The Los Angeles Angels Win Day Two of the Winter Meetings

Published: Dec 10, 2013 19:20pm EST
By Lance Rinker, Managing Editor for Konsume Sports

Please Note: This article was updated Dec 10, 2013 @ 07:20pm EST

 

The Los Angeles Angels did something that they’ve been trying to do for months now, acquire young, cost-controlled pitchers. The way they did it was by taking advantage of a team that was desperate to overpay, in prospects, to acquire a player that would add substantial power to a weak lineup. That desperate team of course is the Arizona Diamondbacks and this trade makes little sense for them as they’ll have to play Mark Trumbo, a first baseman, out of position in a corner outfield slot, and the long-term value they gave up for him is substantial.

This trade really boils down to the Diamondbacks giving up Tyler Skaggs and Adam Eaton for Mark Trumbo, pitching prospect A.J. Schugel, and a PTBNL (likely outfielder Brandon Jacobs) from the Chicago White Sox.

From the Angels perspective this trade was a no-brainer as they were able to acquire two promising left-handed starters for Mark Trumbo and a fringe pitching prospect in A.J. Schugel.  While Trumbo has great power potential, his lack of on-base skills, rising strikeout rates, well below-average defense, and potential $4.7MM price tag through arbitration made him very expendable in the right deal.

Trumbo is your typical two-win, possibly two and a half win, player in the sense that he does one or two things really well (hit for doubles and hit for home runs) and drops off everywhere else. He’s not a lock to be much more than a slightly above average player who can hit home runs. Going to Arizona may even dampen his value a bit more considering he will be taking his down-the-rabbit-hole defense at first base into a corner outfield spot, although his offensive output may tick up a bit being in a more hitter-friendly home ball park.

Tyler Skaggs is a high-ceiling, lefty starter that is still considered one of the ten best prospects in baseball. He’s also just 22-years old and the Angels will greatly enjoy the six years of team control they have over him. He projects to be a one and a half win player this upcoming season and has the upside of a solid number two starter in a big-league rotation.

Hector Santiago is more of a wild-card in this deal for the Angels because he’s outperformed his FIP by a full run, 3.41 career ERA versus a 4.49 FIP, which indicates that he’s gotten a bit lucky over his 224 and two-thirds career innings thus far. That doesn’t necessarily mean he won’t be good, or continue to outperform his FIP, but he’s a fly ball pitcher with a bit of an odd arsenal – his main off-speed pitch is a screwball. However, pitching in a more pitcher friendly ball park such as the Angels is a benefit and he should slot in nicely as a back-end of the rotation starter for the foreseeable future.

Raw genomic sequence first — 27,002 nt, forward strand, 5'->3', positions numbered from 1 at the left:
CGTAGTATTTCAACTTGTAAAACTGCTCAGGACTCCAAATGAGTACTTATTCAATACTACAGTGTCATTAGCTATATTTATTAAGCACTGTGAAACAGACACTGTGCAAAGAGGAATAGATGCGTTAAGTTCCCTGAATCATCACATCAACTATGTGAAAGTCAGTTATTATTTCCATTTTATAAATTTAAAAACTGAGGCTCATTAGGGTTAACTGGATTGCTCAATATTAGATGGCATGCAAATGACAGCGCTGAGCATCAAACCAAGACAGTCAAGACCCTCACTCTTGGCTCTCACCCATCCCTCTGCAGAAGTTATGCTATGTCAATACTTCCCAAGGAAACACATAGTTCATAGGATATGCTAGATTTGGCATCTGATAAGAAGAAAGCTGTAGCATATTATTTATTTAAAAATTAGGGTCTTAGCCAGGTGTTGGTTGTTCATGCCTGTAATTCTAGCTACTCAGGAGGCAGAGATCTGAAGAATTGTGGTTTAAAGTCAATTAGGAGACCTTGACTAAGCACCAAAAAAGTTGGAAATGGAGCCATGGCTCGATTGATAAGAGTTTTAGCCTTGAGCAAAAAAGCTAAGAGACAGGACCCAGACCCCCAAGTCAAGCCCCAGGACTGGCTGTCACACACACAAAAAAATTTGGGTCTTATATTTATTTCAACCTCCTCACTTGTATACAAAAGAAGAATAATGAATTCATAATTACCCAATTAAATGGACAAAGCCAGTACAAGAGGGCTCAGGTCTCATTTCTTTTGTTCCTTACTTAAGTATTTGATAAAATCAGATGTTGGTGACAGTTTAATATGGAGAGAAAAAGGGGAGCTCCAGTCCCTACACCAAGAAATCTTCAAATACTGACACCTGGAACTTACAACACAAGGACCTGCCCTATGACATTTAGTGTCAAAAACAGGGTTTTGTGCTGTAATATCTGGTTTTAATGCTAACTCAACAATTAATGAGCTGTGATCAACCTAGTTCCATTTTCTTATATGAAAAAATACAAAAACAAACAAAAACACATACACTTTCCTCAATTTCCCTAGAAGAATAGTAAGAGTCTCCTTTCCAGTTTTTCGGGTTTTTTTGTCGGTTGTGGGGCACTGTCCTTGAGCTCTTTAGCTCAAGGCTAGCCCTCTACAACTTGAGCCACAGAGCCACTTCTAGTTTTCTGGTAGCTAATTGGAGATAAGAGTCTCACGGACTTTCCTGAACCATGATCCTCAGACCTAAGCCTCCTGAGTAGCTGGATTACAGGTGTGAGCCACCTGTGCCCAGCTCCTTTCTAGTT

The Angels managed to trade away a player that does just one thing really well offensively, offers no other meaningful value in other areas of the game, and was set to earn close to $4.7MM in exchange for two pitchers that will bring more value and meaningful contributions to the 2014 team and beyond for probably less than half of what Trumbo was set to earn.

Well done.

The Diamondbacks do not grade out so well with this move. They give up six years of team control over a starting pitching prospect, a left-handed one at that, that looks about ready to contribute at the major league level in 2014 in addition to a solid centerfielder, who is also more than ready to contribute at the major league level in 2014, for a player who is pretty one-dimensional and will only become more and more expensive to keep as he ventures towards free agency three years from now. The other two prospects they are getting back in this deal are fringe prospects, with A.J. Schugel likely settling into a bullpen role by the time it’s all said and done.

We saw the Seattle Mariners outbid themselves for Robinson Cano in their desperation to add a legit bat to their lineup, which was necessary, but in their haste they paid him nearly $30MM more than they had to.

Now we witness the Diamondbacks overpay in young players ready to contribute in the majors now to add some power to their lineup. They do realize that home run threats such as Kendrys Morales, Corey Hart, and even Mike Morse are still available on the free agent market – right? 


 

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Lance Rinker
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